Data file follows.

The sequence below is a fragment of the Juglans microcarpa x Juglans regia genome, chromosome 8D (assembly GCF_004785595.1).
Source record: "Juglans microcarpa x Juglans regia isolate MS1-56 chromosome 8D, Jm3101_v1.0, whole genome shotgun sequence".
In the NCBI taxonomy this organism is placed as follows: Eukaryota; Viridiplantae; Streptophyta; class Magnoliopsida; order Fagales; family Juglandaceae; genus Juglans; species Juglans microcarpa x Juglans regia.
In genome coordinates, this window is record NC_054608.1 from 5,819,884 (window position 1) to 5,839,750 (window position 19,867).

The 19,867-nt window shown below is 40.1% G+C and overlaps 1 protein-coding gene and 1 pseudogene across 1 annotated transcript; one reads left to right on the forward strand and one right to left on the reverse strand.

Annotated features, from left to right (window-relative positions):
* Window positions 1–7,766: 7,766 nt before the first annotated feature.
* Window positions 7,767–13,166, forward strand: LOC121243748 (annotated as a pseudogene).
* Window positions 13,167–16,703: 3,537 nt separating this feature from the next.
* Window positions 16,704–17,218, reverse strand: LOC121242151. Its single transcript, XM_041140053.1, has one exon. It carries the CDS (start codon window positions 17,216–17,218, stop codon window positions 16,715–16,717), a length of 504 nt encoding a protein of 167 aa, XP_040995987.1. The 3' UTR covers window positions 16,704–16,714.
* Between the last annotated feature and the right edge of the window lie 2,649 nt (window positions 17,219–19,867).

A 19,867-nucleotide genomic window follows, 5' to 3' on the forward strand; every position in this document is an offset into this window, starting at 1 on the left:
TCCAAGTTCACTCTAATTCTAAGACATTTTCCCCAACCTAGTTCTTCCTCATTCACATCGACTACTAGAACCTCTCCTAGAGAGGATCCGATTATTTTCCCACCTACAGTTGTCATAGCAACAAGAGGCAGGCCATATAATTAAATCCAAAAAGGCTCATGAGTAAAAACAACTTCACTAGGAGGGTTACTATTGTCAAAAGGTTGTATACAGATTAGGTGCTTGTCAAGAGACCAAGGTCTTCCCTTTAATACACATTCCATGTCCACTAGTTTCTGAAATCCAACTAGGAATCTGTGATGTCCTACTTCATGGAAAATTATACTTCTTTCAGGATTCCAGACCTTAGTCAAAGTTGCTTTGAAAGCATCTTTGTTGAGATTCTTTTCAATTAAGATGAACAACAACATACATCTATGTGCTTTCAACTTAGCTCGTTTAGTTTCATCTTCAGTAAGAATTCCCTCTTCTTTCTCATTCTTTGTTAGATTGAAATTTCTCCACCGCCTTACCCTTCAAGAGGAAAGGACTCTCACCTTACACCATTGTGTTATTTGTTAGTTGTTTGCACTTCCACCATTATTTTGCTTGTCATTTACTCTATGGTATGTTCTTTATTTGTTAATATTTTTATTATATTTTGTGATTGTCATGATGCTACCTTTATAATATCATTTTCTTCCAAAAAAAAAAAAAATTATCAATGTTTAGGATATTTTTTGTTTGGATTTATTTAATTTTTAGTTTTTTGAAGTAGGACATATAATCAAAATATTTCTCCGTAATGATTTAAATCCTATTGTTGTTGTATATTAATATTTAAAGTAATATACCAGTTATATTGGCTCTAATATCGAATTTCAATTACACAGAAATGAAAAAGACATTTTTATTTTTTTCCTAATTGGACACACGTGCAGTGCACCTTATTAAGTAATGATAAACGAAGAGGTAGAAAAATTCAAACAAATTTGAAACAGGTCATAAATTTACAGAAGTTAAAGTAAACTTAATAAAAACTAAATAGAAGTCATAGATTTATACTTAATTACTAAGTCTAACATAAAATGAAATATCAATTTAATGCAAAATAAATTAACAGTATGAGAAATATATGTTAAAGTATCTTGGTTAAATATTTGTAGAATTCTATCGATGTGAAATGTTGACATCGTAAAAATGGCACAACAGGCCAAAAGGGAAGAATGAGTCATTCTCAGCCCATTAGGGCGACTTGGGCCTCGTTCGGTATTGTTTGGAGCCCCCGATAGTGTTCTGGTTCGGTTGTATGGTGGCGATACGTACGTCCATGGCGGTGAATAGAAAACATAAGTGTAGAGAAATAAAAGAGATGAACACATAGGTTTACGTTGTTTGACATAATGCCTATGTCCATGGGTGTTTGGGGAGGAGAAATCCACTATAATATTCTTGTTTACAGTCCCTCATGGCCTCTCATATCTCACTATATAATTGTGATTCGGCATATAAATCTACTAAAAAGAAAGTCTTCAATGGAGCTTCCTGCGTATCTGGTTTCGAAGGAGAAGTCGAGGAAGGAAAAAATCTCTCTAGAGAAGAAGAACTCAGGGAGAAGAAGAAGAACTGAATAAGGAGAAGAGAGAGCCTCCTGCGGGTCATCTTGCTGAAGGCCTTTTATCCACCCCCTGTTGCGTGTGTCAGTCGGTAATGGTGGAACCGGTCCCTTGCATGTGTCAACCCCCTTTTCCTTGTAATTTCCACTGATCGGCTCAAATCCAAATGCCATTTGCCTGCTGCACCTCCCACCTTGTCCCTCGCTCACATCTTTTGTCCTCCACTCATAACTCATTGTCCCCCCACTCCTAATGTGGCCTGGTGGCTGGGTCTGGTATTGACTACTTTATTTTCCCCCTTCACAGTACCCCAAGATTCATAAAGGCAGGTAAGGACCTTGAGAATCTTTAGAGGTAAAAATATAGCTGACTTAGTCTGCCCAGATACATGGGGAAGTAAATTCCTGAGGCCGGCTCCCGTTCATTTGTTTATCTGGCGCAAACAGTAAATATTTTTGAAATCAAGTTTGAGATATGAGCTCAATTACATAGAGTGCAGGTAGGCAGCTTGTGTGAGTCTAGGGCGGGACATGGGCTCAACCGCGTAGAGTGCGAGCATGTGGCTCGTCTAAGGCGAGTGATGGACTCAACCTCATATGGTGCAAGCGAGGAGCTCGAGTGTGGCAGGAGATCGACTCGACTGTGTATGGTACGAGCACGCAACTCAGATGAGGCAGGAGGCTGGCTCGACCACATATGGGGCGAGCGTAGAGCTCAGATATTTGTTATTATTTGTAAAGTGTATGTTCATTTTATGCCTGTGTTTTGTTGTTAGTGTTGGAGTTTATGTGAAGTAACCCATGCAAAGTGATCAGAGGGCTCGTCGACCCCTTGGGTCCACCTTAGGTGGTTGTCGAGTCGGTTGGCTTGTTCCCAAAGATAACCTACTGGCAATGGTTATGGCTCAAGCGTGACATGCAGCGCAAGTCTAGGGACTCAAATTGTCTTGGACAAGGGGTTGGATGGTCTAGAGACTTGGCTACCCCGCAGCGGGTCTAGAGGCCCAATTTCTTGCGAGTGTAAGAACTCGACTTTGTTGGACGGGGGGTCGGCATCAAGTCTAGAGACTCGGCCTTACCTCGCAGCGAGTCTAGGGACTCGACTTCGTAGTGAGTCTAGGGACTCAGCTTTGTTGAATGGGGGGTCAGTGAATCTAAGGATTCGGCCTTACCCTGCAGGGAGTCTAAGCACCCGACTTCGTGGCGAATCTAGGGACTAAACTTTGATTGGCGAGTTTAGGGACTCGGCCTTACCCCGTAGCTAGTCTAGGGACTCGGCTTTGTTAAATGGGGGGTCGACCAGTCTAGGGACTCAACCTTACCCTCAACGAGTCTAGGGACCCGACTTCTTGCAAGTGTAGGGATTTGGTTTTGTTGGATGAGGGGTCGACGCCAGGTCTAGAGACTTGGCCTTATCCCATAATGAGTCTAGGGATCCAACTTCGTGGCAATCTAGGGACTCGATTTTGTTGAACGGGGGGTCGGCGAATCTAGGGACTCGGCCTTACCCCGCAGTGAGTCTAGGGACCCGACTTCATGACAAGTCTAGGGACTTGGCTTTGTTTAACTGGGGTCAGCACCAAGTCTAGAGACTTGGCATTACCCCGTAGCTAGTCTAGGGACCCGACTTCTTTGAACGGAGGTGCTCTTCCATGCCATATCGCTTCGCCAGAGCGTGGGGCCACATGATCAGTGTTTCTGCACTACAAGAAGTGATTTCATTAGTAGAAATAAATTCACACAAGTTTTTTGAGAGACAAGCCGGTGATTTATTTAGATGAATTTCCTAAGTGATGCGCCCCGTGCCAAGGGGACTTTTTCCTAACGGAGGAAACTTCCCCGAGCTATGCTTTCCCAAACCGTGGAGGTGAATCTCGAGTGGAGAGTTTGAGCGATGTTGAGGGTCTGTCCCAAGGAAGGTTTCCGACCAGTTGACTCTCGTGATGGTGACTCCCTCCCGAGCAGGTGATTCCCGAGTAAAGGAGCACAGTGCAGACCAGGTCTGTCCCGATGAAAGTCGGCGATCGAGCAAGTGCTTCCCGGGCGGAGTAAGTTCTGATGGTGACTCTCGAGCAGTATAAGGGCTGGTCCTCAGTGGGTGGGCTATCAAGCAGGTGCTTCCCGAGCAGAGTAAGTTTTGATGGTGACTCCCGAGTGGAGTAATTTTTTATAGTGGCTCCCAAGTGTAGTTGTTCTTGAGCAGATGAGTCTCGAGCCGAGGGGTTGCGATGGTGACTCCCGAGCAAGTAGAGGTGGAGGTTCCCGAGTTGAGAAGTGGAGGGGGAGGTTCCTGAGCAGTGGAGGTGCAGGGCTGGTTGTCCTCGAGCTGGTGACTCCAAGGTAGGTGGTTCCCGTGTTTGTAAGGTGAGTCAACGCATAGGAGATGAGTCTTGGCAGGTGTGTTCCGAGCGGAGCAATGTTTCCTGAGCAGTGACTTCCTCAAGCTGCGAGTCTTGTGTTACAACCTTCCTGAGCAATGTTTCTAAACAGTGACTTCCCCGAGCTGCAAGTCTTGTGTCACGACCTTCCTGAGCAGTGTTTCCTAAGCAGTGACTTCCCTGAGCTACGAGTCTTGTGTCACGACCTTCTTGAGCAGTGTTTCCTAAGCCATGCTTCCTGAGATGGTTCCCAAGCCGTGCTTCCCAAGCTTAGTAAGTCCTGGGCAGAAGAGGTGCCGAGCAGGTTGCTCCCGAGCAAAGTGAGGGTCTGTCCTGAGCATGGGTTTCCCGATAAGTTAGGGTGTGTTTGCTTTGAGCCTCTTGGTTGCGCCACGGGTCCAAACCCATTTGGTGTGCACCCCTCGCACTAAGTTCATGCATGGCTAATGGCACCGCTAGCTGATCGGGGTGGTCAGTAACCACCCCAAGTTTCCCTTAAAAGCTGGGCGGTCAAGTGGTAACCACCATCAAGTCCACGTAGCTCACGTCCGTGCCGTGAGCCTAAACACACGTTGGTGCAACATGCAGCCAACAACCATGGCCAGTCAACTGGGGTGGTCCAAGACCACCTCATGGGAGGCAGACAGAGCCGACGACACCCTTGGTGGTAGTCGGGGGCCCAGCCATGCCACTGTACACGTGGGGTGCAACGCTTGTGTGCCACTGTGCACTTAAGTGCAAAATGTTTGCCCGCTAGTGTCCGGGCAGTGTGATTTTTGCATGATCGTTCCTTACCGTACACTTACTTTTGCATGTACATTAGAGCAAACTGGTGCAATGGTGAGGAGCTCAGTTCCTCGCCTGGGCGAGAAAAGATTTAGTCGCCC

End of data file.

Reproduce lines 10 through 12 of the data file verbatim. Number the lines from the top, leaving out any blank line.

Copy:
* Window positions 16,704–17,218, reverse strand: LOC121242151. Its single transcript, XM_041140053.1, has one exon. It carries the CDS (start codon window positions 17,216–17,218, stop codon window positions 16,715–16,717), a length of 504 nt encoding a protein of 167 aa, XP_040995987.1. The 3' UTR covers window positions 16,704–16,714.
* Between the last annotated feature and the right edge of the window lie 2,649 nt (window positions 17,219–19,867).

A 19,867-nucleotide genomic window follows, 5' to 3' on the forward strand; every position in this document is an offset into this window, starting at 1 on the left: